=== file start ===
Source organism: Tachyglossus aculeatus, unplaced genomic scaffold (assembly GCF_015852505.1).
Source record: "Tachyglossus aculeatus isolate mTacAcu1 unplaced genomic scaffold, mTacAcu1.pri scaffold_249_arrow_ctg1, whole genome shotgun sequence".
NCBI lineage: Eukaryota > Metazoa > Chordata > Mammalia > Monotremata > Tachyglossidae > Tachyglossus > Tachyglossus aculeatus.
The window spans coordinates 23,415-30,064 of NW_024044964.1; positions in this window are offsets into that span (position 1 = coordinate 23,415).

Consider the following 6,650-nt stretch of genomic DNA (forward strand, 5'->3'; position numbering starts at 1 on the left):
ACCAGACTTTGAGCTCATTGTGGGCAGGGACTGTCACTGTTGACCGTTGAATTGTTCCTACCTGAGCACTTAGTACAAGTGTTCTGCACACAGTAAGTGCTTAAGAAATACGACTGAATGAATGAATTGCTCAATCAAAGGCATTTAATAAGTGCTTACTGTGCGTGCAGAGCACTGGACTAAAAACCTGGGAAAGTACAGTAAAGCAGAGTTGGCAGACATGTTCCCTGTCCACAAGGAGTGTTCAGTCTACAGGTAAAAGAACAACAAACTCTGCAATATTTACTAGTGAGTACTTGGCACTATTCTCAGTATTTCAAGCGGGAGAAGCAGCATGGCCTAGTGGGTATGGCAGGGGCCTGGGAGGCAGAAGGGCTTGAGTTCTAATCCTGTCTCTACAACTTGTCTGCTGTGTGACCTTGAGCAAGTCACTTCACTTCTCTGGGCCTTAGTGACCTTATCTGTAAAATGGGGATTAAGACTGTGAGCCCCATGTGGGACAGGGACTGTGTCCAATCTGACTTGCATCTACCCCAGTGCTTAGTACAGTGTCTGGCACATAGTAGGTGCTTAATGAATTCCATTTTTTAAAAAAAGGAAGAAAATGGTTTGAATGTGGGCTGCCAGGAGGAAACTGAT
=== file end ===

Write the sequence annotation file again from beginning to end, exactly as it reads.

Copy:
Source organism: Tachyglossus aculeatus, unplaced genomic scaffold (assembly GCF_015852505.1).
Source record: "Tachyglossus aculeatus isolate mTacAcu1 unplaced genomic scaffold, mTacAcu1.pri scaffold_249_arrow_ctg1, whole genome shotgun sequence".
NCBI lineage: Eukaryota > Metazoa > Chordata > Mammalia > Monotremata > Tachyglossidae > Tachyglossus > Tachyglossus aculeatus.
The window spans coordinates 23,415-30,064 of NW_024044964.1; positions in this window are offsets into that span (position 1 = coordinate 23,415).

Consider the following 6,650-nt stretch of genomic DNA (forward strand, 5'->3'; position numbering starts at 1 on the left):
ACCAGACTTTGAGCTCATTGTGGGCAGGGACTGTCACTGTTGACCGTTGAATTGTTCCTACCTGAGCACTTAGTACAAGTGTTCTGCACACAGTAAGTGCTTAAGAAATACGACTGAATGAATGAATTGCTCAATCAAAGGCATTTAATAAGTGCTTACTGTGCGTGCAGAGCACTGGACTAAAAACCTGGGAAAGTACAGTAAAGCAGAGTTGGCAGACATGTTCCCTGTCCACAAGGAGTGTTCAGTCTACAGGTAAAAGAACAACAAACTCTGCAATATTTACTAGTGAGTACTTGGCACTATTCTCAGTATTTCAAGCGGGAGAAGCAGCATGGCCTAGTGGGTATGGCAGGGGCCTGGGAGGCAGAAGGGCTTGAGTTCTAATCCTGTCTCTACAACTTGTCTGCTGTGTGACCTTGAGCAAGTCACTTCACTTCTCTGGGCCTTAGTGACCTTATCTGTAAAATGGGGATTAAGACTGTGAGCCCCATGTGGGACAGGGACTGTGTCCAATCTGACTTGCATCTACCCCAGTGCTTAGTACAGTGTCTGGCACATAGTAGGTGCTTAATGAATTCCATTTTTTAAAAAAAGGAAGAAAATGGTTTGAATGTGGGCTGCCAGGAGGAAACTGAT